Anyway, going back to the Multiflower Honey, it is a clear runny honey, very pleasant and flavourful. Tastewise, I have no complaints. It is lovely with pancakes and in Greek yogurt.
If it were produced at the specific farm in Poland and not mixed there, I would give it a very good score. As it is mixed, it loses points, hence is my score of 3+/5.

Pamapol Bigos (home made hunters' stew) contains sauerkraut, white cabbage, sausage meat, pork etc and an alarming amount of E-numbers (E250, E452, E451, E450, E331, E407, E1422). If I picked it up in the store, I would have put it back.
Taste-wise it is quite forgettable. And I only tried it myself, I would definitely not offer my kids this chemical cocktail.
I have tried a proper Polish bigos many years ago, when we lived in the States. My older son was a newborn, and our friend Margo brought several jars of homemade bigos for me. It was very tasty.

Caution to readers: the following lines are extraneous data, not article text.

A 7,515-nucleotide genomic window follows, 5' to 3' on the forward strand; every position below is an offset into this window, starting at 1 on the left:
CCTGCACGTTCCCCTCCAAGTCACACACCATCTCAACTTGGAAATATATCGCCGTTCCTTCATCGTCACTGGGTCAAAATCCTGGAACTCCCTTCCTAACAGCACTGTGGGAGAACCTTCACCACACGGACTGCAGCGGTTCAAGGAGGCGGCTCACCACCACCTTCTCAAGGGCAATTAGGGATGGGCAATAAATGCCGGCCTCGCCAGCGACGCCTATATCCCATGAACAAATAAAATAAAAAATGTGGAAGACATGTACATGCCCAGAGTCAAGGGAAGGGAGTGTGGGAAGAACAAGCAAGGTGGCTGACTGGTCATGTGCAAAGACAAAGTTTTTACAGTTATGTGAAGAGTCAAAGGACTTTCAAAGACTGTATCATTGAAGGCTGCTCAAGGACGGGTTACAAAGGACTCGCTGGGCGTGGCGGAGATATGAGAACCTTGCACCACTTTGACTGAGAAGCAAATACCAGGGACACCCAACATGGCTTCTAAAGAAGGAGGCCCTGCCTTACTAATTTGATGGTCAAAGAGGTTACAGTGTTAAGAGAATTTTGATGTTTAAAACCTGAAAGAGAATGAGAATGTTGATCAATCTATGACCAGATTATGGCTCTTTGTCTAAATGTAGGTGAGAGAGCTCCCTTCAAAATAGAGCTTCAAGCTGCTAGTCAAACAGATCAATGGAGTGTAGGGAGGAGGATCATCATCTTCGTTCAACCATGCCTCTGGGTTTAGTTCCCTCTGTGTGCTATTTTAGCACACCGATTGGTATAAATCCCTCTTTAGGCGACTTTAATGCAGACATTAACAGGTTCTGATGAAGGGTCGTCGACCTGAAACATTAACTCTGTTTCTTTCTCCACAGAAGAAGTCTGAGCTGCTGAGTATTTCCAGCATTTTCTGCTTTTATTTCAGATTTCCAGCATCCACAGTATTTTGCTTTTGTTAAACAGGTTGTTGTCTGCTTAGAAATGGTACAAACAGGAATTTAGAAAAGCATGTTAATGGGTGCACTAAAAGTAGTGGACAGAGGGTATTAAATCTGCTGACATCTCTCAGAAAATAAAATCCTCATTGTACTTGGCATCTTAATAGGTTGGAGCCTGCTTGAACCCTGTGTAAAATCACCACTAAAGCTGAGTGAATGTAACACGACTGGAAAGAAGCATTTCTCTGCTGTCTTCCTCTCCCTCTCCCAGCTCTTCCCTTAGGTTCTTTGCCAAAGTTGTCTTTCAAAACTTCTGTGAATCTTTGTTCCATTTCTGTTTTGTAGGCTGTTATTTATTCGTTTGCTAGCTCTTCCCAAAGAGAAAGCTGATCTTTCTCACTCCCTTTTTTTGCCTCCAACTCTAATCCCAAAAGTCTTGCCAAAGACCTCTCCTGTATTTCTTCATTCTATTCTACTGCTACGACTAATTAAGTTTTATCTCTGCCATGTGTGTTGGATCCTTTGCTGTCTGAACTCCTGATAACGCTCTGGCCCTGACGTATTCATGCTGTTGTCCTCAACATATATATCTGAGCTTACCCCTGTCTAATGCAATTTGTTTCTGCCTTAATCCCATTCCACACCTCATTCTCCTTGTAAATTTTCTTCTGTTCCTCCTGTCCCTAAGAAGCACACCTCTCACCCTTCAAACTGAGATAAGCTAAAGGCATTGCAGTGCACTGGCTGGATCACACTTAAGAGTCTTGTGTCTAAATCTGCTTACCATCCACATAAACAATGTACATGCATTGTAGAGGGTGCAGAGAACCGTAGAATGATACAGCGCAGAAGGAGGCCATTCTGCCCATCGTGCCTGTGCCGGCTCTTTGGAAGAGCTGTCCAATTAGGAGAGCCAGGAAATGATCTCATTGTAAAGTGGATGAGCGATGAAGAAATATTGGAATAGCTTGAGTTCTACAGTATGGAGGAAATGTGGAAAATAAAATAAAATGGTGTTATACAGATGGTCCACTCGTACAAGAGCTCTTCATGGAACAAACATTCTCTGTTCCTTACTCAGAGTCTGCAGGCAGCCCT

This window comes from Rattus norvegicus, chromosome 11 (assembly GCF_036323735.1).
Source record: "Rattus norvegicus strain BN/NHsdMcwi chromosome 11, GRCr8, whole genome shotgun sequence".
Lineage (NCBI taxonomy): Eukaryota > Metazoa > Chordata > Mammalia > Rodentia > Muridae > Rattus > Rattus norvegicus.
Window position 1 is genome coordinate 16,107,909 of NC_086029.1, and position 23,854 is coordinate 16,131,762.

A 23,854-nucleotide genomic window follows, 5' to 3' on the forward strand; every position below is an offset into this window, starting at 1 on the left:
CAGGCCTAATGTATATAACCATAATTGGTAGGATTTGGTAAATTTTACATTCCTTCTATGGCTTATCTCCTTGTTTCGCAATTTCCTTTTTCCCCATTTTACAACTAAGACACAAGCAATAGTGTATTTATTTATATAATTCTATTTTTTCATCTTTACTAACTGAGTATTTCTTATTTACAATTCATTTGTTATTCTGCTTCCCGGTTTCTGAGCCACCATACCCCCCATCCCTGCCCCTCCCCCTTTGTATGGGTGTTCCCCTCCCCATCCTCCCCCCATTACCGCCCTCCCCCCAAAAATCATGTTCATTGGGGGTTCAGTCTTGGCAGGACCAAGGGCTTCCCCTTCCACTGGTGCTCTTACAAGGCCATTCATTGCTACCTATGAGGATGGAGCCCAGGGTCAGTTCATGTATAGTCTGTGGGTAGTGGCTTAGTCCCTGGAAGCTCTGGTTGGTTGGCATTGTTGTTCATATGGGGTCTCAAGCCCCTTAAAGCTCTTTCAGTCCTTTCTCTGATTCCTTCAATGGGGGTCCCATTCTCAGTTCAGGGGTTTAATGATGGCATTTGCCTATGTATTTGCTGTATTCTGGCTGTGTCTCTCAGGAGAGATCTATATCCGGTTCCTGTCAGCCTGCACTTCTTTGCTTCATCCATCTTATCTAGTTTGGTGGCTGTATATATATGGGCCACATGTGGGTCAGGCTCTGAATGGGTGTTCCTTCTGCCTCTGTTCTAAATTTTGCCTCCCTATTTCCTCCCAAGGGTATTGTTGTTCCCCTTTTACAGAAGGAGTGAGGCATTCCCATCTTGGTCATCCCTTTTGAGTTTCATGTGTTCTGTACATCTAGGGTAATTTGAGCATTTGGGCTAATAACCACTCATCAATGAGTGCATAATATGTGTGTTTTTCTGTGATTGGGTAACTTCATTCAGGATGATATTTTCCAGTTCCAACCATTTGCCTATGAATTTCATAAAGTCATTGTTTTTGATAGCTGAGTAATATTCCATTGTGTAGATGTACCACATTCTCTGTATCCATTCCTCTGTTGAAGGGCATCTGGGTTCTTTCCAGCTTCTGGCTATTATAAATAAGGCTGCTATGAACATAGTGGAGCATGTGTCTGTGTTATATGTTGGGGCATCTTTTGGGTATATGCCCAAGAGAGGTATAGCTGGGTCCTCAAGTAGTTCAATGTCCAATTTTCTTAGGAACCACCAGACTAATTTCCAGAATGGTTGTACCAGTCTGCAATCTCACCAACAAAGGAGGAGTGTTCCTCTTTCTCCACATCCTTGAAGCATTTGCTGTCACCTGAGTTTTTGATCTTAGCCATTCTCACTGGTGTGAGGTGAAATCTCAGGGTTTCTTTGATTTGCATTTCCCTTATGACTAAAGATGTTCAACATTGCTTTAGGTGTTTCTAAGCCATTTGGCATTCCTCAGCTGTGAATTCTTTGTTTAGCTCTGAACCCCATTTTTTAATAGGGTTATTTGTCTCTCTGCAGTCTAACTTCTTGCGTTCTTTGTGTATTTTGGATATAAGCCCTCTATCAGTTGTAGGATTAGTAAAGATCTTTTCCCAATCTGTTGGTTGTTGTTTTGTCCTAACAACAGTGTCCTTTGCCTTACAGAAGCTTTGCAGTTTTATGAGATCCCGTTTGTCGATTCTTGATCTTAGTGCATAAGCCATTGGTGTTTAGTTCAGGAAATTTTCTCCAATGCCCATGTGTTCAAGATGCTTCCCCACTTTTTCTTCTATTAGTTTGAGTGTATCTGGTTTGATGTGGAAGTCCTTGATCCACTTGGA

Pamapol bigos doesn't have the right cabbage/sauerkraut ratio, there's more cabbage than sauerkraut here. The meat tastes very processed, not chunky enough.
1/5, it's a definite No-No for the future.

I was very excited to see Ptasie Melczko waniliowe (lit. bird's milk) or vanilla marshmallows in chocolate on the list of Polish products. Bird's Milk used to be my favourite Russian chocolates, when I was a kid. I haven't tried them for almost twenty years, and was delighted to discover that they taste exactly as I remember them.